Electrophilic halocyclizations of olefins are an important class of transformations, which give rise to a wide range of useful halogenated cyclic compounds. However, development of their asymmetric variants is non-trivial due to the rapid racemization of enantioenriched haliranium ions via olefin-to-olefin degeneration.1 Significant advances of asymmetric halo-monocyclizations have been achieved using different strategies in the last decade but most of them are focused on the monocyclization reactions that give structurally simple products.2
Domino catalytic enantioselective halocyclizations can yield polycyclic chiral products that are potentially useful building blocks of pharmaceutically relevant molecules. However, only a handful of examples have been documented and they are limited to the cyclization of polyenes to give fused rings.3-4 The development of catalytic and enantioselective halocyclizations that are efficient for the synthesis of chiral polycyclic systems is still in its infancy.
The YY Yeung’s group @ The Chinese University of Hong Kong dedicated on the development of halogenation reactions for years.5 One of the works involves the use of Lewis basic sulfur catalysts to activate halogen sources (e.g, N-bromosuccinimide) in various asymmetric halocyclization reactions. Our group intended to apply the catalytic protocols to the construction of more structurally complex molecules.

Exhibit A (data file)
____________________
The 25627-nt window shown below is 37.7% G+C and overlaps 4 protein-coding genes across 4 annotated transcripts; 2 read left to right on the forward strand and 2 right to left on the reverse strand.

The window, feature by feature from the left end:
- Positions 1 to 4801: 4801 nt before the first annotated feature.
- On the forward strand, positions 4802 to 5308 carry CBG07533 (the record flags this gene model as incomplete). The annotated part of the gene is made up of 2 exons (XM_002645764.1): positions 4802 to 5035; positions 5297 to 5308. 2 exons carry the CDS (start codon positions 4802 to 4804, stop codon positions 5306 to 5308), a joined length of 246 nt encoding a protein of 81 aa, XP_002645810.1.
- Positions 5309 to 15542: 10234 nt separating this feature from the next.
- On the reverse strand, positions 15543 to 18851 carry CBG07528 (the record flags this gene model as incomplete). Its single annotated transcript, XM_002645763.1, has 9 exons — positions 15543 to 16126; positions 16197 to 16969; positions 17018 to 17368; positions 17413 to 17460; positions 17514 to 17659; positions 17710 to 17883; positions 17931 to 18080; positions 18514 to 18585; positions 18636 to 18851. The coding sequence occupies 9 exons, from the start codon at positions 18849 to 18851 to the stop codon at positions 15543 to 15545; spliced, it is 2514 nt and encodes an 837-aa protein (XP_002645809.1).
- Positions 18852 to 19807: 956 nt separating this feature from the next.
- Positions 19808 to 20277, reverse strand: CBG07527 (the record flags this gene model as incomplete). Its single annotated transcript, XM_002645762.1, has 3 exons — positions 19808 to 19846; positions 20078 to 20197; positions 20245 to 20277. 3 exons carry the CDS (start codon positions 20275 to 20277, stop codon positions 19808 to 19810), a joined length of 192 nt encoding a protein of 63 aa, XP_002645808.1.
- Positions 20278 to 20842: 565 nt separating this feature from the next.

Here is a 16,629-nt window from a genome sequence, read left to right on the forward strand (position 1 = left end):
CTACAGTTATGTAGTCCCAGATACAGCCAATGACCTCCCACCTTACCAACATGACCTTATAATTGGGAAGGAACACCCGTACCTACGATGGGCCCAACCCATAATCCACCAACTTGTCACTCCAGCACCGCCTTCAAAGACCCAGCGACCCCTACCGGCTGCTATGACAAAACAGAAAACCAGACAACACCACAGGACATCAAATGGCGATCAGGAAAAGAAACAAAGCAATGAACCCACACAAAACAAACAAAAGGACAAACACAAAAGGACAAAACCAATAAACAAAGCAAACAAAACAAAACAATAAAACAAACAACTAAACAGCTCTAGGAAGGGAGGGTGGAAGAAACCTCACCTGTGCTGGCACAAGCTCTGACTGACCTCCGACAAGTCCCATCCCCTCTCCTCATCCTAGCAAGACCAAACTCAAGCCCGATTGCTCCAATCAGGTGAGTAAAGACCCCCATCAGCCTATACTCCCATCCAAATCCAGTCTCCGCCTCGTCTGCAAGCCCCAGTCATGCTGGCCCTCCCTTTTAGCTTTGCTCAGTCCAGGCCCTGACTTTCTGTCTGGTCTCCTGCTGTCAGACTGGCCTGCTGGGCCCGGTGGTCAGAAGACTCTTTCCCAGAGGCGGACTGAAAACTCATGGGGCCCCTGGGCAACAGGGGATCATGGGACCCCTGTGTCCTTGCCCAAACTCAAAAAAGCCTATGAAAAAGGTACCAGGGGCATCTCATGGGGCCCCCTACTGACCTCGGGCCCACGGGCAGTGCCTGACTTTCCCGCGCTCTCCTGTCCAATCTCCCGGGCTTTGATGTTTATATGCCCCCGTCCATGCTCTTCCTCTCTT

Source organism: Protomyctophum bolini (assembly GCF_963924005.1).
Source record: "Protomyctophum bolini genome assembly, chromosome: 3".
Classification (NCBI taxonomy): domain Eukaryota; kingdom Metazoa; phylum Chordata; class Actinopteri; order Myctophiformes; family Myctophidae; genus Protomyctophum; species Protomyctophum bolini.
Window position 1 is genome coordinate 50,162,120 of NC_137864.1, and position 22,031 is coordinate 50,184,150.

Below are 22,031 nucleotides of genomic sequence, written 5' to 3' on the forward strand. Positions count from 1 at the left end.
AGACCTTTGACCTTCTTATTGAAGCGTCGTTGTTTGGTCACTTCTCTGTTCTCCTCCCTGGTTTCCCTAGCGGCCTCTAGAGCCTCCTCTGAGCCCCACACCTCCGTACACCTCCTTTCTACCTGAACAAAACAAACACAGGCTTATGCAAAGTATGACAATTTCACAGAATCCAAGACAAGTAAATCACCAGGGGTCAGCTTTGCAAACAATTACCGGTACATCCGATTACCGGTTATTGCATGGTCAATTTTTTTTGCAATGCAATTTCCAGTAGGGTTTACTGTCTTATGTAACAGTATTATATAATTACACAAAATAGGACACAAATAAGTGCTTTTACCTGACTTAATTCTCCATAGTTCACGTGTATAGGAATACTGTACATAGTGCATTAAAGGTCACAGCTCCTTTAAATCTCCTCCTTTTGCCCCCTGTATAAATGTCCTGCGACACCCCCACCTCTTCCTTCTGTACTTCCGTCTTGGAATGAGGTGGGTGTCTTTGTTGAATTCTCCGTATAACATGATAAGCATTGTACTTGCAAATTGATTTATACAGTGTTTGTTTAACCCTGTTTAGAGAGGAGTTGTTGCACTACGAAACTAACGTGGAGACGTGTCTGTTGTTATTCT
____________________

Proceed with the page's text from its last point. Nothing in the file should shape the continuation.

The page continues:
Inspired by the halocyclizations of polyenes3-4 and based on our experience on the asymmetric bromocyclization of olefinic acids5, we first designed the olefinic keto-acid substrates by introducing a ketone instead of an olefin as the interim nucleophile. We rationalized that spiroketals could be obtained via the domino halocyclization reactions of olefinic keto-acids.
However, reactions with the well-established chiral soft Lewis base catalysts didn’t give the desired products in good enantio- and diastereoselectivity. We then turned to evaluate other catalytic protocols that are known to be useful in asymmetric halocyclizations such as chiral thioureas.6
Interestingly, catalytic performance of the electron-rich thiourea derived from trans-1,2-diaminocyclohexane was far inferior to that of the traditional electron-deficient thiourea catalyst. The desired halo-spiroketals were obtained with excellent stereoselectivity (up to 99% e.e. and 99:1 d.r.). Halocyclization and bis-spiroketalization of the olefinic diketo-acid underwent smoothly to give the bis-spiroketal product in 90% e.e. when a cinchona alkaloid-derived electron-rich thiourea was used as the catalyst.
Mechanistic and theoretical studies revealed that the sulfur in the electron-rich thiourea catalyst acts as a Lewis base to coordinate to the halogen sources, and the reaction undergoes via a double dynamic kinetic resolution (DKR) mechanism. It was also realized that the intermolecular π-π interaction between the aryl group of substrate and the naphthyl group of catalyst might be crucial in the first DKR process.
Overall, this study opens a new avenue for the synthesis of spiroketals via domino asymmetric electrophilic halocyclizations. We anticipate this work will allow for the synthesis of other structurally complex molecules using catalytic asymmetric halocyclizations. We also foresee that this work will stimulate the utilization of electron-rich thioureas in other catalytic asymmetric reactions. To read more about our work: Nature Catalysis 3, 993-1001 (2020) (https://www.nature.com/articles/s41929-020-00530-9).
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